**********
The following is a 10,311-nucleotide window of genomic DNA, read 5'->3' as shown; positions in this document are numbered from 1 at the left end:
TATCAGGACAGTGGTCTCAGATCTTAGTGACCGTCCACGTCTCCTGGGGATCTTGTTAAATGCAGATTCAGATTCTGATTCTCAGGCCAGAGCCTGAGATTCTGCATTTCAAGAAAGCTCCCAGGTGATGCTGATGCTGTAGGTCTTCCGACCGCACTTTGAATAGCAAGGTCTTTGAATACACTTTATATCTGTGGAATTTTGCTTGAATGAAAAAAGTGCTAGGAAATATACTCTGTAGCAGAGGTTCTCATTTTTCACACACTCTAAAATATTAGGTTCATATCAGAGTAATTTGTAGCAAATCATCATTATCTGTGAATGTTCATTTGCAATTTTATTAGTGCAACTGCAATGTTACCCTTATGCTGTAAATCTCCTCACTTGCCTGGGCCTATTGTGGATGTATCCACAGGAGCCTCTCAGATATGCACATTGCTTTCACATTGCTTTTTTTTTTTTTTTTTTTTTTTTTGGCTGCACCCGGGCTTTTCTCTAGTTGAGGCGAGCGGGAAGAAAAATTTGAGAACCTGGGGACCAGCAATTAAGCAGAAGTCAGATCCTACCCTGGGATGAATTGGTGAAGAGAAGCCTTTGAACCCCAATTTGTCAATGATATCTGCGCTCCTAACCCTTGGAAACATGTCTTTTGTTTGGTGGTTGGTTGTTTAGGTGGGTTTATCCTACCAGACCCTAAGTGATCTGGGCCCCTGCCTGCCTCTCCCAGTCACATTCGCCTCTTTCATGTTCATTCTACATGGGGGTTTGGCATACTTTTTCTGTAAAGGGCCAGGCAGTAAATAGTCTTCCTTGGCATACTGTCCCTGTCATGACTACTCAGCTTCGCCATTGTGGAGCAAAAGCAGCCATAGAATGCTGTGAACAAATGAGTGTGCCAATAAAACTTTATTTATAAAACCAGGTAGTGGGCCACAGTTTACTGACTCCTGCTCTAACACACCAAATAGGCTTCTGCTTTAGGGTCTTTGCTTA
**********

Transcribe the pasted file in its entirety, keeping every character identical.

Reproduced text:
The following is a 10,311-nucleotide window of genomic DNA, read 5'->3' as shown; positions in this document are numbered from 1 at the left end:
TATCAGGACAGTGGTCTCAGATCTTAGTGACCGTCCACGTCTCCTGGGGATCTTGTTAAATGCAGATTCAGATTCTGATTCTCAGGCCAGAGCCTGAGATTCTGCATTTCAAGAAAGCTCCCAGGTGATGCTGATGCTGTAGGTCTTCCGACCGCACTTTGAATAGCAAGGTCTTTGAATACACTTTATATCTGTGGAATTTTGCTTGAATGAAAAAAGTGCTAGGAAATATACTCTGTAGCAGAGGTTCTCATTTTTCACACACTCTAAAATATTAGGTTCATATCAGAGTAATTTGTAGCAAATCATCATTATCTGTGAATGTTCATTTGCAATTTTATTAGTGCAACTGCAATGTTACCCTTATGCTGTAAATCTCCTCACTTGCCTGGGCCTATTGTGGATGTATCCACAGGAGCCTCTCAGATATGCACATTGCTTTCACATTGCTTTTTTTTTTTTTTTTTTTTTTTTTGGCTGCACCCGGGCTTTTCTCTAGTTGAGGCGAGCGGGAAGAAAAATTTGAGAACCTGGGGACCAGCAATTAAGCAGAAGTCAGATCCTACCCTGGGATGAATTGGTGAAGAGAAGCCTTTGAACCCCAATTTGTCAATGATATCTGCGCTCCTAACCCTTGGAAACATGTCTTTTGTTTGGTGGTTGGTTGTTTAGGTGGGTTTATCCTACCAGACCCTAAGTGATCTGGGCCCCTGCCTGCCTCTCCCAGTCACATTCGCCTCTTTCATGTTCATTCTACATGGGGGTTTGGCATACTTTTTCTGTAAAGGGCCAGGCAGTAAATAGTCTTCCTTGGCATACTGTCCCTGTCATGACTACTCAGCTTCGCCATTGTGGAGCAAAAGCAGCCATAGAATGCTGTGAACAAATGAGTGTGCCAATAAAACTTTATTTATAAAACCAGGTAGTGGGCCACAGTTTACTGACTCCTGCTCTAACACACCAAATAGGCTTCTGCTTTAGGGTCTTTGCTTA